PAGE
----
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Tennis can be great fun and an excellent way to blow off some steam. When played correctly, tennis can be safe and enjoyable. Play tennis the wrong way, and your joints will be angry with you! Luckily, we have some tips for making your tennis game more joint-friendly!
1. Protect your feet
Tennis courts can be rough on your feet and ankles. Consider wearing high-top sneakers instead of the standard low-tops. This will give your ankles added support and help prevent rolling them. If you’re playing on hard surfaces, shock-absorbing inserts are a must. Take a minute or two to inspect the court before you play to ensure there are no hazards like a cracked surface, debris, or water. Clay courts will be the most forgiving to your feet. Asphalt, synthetic and cement surface courts are harder and could cause shin splints if you’re not careful.
2. Warm up
If you disregard everything else we have to say, heed this one piece of advice: warm up your muscles! Trying to exert yourself before stretching properly is a recipe for muscle strain and injury. To begin, make sure you’re well hydrated before your warm up to avoid cramps. Always wear comfortable, forgiving clothes. Stretch your hamstrings first. Jog or walk briskly for several minutes before playing. Stretch your back and torso to make sure you feel as loose as possible. Include some gentle wrist stretches.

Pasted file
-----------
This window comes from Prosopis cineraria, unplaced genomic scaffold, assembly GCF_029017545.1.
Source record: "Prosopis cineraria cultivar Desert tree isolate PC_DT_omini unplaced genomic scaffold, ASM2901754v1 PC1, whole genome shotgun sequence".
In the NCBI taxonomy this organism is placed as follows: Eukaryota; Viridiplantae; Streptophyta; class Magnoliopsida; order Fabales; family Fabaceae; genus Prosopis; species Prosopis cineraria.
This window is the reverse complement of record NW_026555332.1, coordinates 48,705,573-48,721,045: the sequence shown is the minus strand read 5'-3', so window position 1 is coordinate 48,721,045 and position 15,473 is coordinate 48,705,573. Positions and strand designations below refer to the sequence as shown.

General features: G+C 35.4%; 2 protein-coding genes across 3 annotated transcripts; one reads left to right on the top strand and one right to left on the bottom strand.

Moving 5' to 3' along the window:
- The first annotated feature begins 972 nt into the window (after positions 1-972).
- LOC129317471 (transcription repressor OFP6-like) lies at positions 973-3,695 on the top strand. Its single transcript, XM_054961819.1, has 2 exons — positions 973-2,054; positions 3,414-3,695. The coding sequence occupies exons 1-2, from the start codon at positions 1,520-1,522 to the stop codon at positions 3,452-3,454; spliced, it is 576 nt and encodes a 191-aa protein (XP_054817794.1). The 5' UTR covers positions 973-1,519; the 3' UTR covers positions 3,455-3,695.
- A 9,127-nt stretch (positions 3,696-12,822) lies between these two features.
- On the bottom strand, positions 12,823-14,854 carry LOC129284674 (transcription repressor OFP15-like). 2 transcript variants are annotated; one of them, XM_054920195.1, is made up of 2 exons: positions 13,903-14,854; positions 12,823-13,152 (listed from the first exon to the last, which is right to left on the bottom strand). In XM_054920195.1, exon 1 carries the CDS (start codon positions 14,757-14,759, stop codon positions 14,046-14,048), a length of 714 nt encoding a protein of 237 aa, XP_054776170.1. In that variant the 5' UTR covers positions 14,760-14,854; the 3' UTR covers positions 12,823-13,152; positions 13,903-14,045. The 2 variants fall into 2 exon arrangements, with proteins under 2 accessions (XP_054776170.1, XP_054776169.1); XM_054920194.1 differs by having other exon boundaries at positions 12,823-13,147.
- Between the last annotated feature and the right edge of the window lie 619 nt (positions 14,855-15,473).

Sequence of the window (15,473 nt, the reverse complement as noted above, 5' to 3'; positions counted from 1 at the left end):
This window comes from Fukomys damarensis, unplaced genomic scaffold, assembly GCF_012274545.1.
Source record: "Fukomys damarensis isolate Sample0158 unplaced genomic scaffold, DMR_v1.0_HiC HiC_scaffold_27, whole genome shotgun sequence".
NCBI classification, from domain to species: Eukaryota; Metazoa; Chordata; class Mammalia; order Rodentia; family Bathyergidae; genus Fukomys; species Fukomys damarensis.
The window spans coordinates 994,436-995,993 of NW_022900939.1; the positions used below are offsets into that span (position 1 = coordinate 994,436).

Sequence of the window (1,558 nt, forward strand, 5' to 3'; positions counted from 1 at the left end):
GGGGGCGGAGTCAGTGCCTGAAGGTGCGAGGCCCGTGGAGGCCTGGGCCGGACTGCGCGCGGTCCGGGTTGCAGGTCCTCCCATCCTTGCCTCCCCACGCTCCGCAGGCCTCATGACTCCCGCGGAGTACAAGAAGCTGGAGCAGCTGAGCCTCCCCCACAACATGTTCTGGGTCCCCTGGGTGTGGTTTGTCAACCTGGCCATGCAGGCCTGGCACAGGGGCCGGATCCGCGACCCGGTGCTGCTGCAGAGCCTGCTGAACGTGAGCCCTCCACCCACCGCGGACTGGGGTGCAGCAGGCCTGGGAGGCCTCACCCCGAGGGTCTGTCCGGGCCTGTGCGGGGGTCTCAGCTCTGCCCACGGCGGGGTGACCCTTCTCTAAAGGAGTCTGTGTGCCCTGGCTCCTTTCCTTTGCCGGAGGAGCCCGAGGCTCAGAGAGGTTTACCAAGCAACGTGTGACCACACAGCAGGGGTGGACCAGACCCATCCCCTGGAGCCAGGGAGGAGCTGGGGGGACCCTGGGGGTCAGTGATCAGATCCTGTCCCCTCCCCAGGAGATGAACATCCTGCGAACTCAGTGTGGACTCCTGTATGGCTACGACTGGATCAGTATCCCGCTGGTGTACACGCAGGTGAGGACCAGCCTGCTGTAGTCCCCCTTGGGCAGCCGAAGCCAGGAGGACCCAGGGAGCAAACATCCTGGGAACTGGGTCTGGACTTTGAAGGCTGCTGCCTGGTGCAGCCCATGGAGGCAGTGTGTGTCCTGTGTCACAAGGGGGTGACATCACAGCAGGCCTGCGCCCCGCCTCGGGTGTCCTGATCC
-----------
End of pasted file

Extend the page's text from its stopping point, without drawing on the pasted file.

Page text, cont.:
3. Don’t overdo it–practice good technique
- Bend your arm when serving to avoid sending a shock to your elbow. Keeping your arm bent will distribute the force of the swing through your biceps and shoulder.
- Also bend your arm when making a forehand shot. A stiff, straight arm is not good for your technique!
- For backhand swings, leverage your shoulder–don’t try to use your wrist or hand to force the swing.
- Try to minimize pressure on the balls of your feet.
- If you have to move quickly, try to make your movements as smooth as possible. Jerky or rigid moves could lead to a sprained ankle or a fall.
4. Cool down and stretch
When you’re done with the game, you’re not really done. Remember to stretch your muscles after a workout and rehydrate to avoid strain and soreness later. If you’ve had a particularly rigorous session, go home and soak your affected muscles in Epsom salt to relieve some added inflammation. A light yoga routine can also be beneficial to stretch out any tense muscles.
If you’re dealing with chronic pain, conservative measures like these may not solve your neck or back pain associated with injury or a degenerative condition. At Back Pain Centers of America (BPC), we understand how much you value your active lifestyle. That’s why our board-certified physicians are ready to help you get the treatment you deserve. Call us today at 1.844.890.7439 to learn more about our minimally invasive procedures and how we can help you on the road to recovery!
Did you know?
over 87 million people suffer
from back pain